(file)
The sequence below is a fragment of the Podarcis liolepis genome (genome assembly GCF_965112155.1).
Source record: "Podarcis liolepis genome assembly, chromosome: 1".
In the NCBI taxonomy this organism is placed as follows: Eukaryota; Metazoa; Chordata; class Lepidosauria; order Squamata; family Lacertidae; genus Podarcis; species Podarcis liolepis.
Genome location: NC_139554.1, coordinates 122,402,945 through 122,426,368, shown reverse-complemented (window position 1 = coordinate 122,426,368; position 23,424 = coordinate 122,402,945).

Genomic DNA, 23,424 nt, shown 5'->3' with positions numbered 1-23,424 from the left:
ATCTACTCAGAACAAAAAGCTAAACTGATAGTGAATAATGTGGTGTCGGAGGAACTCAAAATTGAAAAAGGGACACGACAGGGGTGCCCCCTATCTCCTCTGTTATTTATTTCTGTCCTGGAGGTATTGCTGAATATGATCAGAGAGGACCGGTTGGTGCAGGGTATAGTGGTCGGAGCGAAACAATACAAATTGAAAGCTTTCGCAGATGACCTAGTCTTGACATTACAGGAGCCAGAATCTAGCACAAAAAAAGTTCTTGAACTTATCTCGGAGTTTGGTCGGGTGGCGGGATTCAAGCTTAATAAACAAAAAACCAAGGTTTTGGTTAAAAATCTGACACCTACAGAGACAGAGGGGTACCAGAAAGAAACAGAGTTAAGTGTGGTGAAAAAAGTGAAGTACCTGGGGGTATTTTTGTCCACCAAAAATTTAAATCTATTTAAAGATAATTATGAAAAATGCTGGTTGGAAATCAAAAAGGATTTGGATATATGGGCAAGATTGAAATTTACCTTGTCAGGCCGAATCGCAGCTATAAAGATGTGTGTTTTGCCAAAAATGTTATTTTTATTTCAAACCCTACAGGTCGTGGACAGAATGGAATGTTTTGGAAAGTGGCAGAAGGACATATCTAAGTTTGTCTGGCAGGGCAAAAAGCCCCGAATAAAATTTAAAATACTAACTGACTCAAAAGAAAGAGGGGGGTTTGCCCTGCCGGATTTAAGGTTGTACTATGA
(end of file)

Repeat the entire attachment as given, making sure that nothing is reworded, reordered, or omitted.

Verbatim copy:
The sequence below is a fragment of the Podarcis liolepis genome (genome assembly GCF_965112155.1).
Source record: "Podarcis liolepis genome assembly, chromosome: 1".
In the NCBI taxonomy this organism is placed as follows: Eukaryota; Metazoa; Chordata; class Lepidosauria; order Squamata; family Lacertidae; genus Podarcis; species Podarcis liolepis.
Genome location: NC_139554.1, coordinates 122,402,945 through 122,426,368, shown reverse-complemented (window position 1 = coordinate 122,426,368; position 23,424 = coordinate 122,402,945).

Genomic DNA, 23,424 nt, shown 5'->3' with positions numbered 1-23,424 from the left:
ATCTACTCAGAACAAAAAGCTAAACTGATAGTGAATAATGTGGTGTCGGAGGAACTCAAAATTGAAAAAGGGACACGACAGGGGTGCCCCCTATCTCCTCTGTTATTTATTTCTGTCCTGGAGGTATTGCTGAATATGATCAGAGAGGACCGGTTGGTGCAGGGTATAGTGGTCGGAGCGAAACAATACAAATTGAAAGCTTTCGCAGATGACCTAGTCTTGACATTACAGGAGCCAGAATCTAGCACAAAAAAAGTTCTTGAACTTATCTCGGAGTTTGGTCGGGTGGCGGGATTCAAGCTTAATAAACAAAAAACCAAGGTTTTGGTTAAAAATCTGACACCTACAGAGACAGAGGGGTACCAGAAAGAAACAGAGTTAAGTGTGGTGAAAAAAGTGAAGTACCTGGGGGTATTTTTGTCCACCAAAAATTTAAATCTATTTAAAGATAATTATGAAAAATGCTGGTTGGAAATCAAAAAGGATTTGGATATATGGGCAAGATTGAAATTTACCTTGTCAGGCCGAATCGCAGCTATAAAGATGTGTGTTTTGCCAAAAATGTTATTTTTATTTCAAACCCTACAGGTCGTGGACAGAATGGAATGTTTTGGAAAGTGGCAGAAGGACATATCTAAGTTTGTCTGGCAGGGCAAAAAGCCCCGAATAAAATTTAAAATACTAACTGACTCAAAAGAAAGAGGGGGGTTTGCCCTGCCGGATTTAAGGTTGTACTATGA